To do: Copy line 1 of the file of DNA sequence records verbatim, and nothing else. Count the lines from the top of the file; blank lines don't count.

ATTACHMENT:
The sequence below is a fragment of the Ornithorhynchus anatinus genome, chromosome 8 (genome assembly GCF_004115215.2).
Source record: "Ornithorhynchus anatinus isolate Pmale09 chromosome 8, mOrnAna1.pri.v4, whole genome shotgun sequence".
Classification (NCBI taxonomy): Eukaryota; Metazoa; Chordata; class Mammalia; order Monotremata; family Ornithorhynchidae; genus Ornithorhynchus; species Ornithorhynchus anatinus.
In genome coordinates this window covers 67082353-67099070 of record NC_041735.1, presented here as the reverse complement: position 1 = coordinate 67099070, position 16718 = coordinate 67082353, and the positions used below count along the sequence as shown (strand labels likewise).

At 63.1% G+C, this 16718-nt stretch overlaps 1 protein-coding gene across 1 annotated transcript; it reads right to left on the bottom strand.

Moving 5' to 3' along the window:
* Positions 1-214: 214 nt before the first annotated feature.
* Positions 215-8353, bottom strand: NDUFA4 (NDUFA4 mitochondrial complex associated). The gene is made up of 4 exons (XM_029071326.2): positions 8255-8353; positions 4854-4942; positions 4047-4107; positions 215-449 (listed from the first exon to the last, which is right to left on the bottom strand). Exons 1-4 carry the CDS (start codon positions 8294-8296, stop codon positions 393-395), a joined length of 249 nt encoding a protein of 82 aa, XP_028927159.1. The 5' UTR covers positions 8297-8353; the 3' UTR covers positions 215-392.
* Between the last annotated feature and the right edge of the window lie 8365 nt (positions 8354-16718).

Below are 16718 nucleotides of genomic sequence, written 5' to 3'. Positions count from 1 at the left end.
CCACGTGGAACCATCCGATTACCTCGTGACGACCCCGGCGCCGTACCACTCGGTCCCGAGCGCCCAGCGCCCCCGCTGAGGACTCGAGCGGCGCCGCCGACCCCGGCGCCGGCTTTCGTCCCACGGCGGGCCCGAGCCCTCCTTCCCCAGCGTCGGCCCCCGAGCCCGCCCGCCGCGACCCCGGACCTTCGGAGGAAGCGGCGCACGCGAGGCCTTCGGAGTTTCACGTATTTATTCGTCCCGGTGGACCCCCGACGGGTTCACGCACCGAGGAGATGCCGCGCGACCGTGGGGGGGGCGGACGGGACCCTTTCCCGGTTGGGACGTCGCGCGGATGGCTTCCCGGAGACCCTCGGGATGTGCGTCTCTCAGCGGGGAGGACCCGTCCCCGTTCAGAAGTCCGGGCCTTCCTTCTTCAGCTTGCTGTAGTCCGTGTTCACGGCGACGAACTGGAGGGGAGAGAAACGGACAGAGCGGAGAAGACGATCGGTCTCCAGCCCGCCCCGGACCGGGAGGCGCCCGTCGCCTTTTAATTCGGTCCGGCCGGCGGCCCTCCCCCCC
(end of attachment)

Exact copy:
The sequence below is a fragment of the Ornithorhynchus anatinus genome, chromosome 8 (genome assembly GCF_004115215.2).